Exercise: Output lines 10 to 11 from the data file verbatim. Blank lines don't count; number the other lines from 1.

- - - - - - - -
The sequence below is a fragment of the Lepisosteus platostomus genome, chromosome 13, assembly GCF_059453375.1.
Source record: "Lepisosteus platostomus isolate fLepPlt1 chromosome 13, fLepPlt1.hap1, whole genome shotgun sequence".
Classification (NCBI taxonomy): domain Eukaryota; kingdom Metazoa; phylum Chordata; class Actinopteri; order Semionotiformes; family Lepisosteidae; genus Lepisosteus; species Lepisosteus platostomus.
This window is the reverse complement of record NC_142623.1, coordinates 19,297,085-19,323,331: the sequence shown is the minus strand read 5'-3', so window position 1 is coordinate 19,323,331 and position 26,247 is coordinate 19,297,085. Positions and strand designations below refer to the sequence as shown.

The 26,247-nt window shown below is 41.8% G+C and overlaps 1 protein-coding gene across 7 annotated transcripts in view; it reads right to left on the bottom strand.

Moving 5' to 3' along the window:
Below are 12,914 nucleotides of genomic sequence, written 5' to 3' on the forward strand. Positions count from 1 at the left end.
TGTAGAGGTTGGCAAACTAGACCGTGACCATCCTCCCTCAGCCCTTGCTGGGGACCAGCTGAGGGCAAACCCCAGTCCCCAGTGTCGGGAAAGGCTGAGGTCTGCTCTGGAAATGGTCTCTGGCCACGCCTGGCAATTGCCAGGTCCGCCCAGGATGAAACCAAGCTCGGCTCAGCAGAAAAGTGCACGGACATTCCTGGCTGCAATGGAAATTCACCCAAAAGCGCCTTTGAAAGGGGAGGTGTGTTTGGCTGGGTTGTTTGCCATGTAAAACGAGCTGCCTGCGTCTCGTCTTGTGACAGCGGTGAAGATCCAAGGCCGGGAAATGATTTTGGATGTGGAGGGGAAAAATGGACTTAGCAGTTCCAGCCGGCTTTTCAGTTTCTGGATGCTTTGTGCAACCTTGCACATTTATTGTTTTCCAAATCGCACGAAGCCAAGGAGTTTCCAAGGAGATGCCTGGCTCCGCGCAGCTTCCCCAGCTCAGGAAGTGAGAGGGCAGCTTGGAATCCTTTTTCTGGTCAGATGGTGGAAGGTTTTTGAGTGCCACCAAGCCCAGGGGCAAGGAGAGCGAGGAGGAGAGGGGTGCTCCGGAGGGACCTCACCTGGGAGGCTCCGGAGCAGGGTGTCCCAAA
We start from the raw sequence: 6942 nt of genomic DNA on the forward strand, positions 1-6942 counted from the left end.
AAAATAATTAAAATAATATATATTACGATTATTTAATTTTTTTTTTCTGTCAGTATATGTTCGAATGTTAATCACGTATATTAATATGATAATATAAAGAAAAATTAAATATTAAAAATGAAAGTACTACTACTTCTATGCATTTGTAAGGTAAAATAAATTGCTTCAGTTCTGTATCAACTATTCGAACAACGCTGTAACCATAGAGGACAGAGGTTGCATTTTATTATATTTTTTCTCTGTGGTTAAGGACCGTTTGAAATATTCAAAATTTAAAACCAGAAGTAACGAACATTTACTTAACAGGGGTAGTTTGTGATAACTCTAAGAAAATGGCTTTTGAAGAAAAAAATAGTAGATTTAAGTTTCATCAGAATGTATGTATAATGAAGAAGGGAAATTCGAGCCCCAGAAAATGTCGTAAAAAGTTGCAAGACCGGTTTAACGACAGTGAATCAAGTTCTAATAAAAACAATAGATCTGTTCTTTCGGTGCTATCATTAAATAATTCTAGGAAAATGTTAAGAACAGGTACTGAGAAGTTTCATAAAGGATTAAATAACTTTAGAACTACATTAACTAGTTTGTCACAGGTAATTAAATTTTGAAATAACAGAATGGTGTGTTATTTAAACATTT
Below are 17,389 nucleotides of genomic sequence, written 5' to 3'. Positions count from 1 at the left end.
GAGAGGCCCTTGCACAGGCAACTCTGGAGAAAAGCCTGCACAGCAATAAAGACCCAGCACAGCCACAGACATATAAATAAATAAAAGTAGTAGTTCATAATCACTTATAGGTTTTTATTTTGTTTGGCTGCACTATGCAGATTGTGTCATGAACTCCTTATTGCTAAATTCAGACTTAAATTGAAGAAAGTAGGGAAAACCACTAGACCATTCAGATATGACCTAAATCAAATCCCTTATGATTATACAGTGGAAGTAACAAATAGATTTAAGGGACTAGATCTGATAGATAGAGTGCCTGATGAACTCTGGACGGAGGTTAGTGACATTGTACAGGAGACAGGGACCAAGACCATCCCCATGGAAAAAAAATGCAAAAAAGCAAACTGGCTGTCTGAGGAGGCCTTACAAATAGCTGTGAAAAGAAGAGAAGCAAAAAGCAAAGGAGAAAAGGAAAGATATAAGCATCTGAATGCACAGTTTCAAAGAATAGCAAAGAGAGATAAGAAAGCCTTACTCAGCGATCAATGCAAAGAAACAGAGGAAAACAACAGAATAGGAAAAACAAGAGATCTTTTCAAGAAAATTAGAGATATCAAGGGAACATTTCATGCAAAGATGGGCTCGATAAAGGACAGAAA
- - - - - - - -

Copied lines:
AAAATAATTAAAATAATATATATTACGATTATTTAATTTTTTTTTTCTGTCAGTATATGTTCGAATGTTAATCACGTATATTAATATGATAATATAAAGAAAAATTAAATATTAAAAATGAAAGTACTACTACTTCTATGCATTTGTAAGGTAAAATAAATTGCTTCAGTTCTGTATCAACTATTCGAACAACGCTGTAACCATAGAGGACAGAGGTTGCATTTTATTATATTTTTTCTCTGTGGTTAAGGACCGTTTGAAATATTCAAAATTTAAAACCAGAAGTAACGAACATTTACTTAACAGGGGTAGTTTGTGATAACTCTAAGAAAATGGCTTTTGAAGAAAAAAATAGTAGATTTAAGTTTCATCAGAATGTATGTATAATGAAGAAGGGAAATTCGAGCCCCAGAAAATGTCGTAAAAAGTTGCAAGACCGGTTTAACGACAGTGAATCAAGTTCTAATAAAAACAATAGATCTGTTCTTTCGGTGCTATCATTAAATAATTCTAGGAAAATGTTAAGAACAGGTACTGAGAAGTTTCATAAAGGATTAAATAACTTTAGAACTACATTAACTAGTTTGTCACAGGTAATTAAATTTTGAAATAACAGAATGGTGTGTTATTTAAACATTT
Below are 17,389 nucleotides of genomic sequence, written 5' to 3'. Positions count from 1 at the left end.